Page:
Principles for using 'mod' vs 'pub mod'

  1. When I first started with Rust, I tended to just use pub mod everywhere as it was “easier”

  2. I’m now shifting to a style where I use mod everywhere, with pub use for anything I need to export.

  3. I don’t know if this is the right style (or if I’m going overboard). Is there a number of “standard mod vs pub mod” styles I can pick from?

“style” is really just whatever you want it to be, or, even better, whatever is the best.
Here are some examples for either:

  • pub mod:
    • When you want to distinguish between self (In module terms) and my_module,
pub mod has_derived_a {
    struct DerivedA;
    impl super::Trait for DerivedA {}
    //Some more items relating to `a`
pub mod has_derived_b {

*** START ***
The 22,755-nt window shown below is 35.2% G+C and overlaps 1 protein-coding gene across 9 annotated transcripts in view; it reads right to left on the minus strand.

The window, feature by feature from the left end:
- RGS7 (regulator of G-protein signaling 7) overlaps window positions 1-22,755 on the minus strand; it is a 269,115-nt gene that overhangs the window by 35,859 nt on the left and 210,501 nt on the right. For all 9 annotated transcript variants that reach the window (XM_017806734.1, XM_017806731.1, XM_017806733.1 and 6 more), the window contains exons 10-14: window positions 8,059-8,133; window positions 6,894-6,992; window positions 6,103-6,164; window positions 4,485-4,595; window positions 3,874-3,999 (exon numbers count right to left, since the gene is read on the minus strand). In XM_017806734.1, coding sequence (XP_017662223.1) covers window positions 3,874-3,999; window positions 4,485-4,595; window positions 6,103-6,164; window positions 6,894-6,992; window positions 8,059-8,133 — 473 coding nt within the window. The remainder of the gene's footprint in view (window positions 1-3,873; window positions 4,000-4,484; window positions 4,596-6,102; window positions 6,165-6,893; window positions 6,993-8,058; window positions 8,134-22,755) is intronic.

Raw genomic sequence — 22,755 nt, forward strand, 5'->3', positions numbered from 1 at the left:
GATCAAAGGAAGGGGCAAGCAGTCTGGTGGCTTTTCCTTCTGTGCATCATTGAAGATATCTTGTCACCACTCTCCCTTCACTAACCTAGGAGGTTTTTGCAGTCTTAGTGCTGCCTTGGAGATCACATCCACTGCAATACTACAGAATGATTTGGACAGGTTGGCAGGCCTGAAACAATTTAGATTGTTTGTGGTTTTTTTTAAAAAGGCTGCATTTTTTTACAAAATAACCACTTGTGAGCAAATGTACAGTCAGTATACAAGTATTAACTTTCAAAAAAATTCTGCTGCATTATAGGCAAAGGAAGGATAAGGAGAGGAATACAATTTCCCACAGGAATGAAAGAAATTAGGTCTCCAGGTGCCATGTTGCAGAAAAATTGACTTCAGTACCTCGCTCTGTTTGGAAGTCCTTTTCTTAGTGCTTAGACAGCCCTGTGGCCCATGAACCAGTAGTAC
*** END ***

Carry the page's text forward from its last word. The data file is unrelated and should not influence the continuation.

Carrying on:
struct DerivedB;
    impl super::Trait for DerivedB {}
    //Some more items
pub trait Trait {}
  • pub use:
    • When you want to use my_module's members as my own, but have them in a separate file
    • When you want to rename a member:
mod foo {
    struct Bar<T> {z: PhantomData<T>}
pub use foo::Bar as Cont;
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I strongly believe that pub mod is overrused. By keeping most modules private and using pub use to expose a flatter heirarchy (a.k.a. the facade pattern), you:

  • Make the public API easier to learn and use.
  • Make it easier to move things to other places while refactoring without breaking the public API.

Some people look at std and see how nested its public API is and think that’s how their crate should look. But std is different. std has the scope of fifty crates. (and in fact it still makes plenty of use of the facade pattern; the public module tree you see is only the tip of the iceburg!)

That said, sometimes a pub mod is useful as a documentation page. The way it’s used for disambiguation in crates like bzip2 is also reasonable.

I also like to have a pub mod for a collection so it can contain types with general names like IntoIter.

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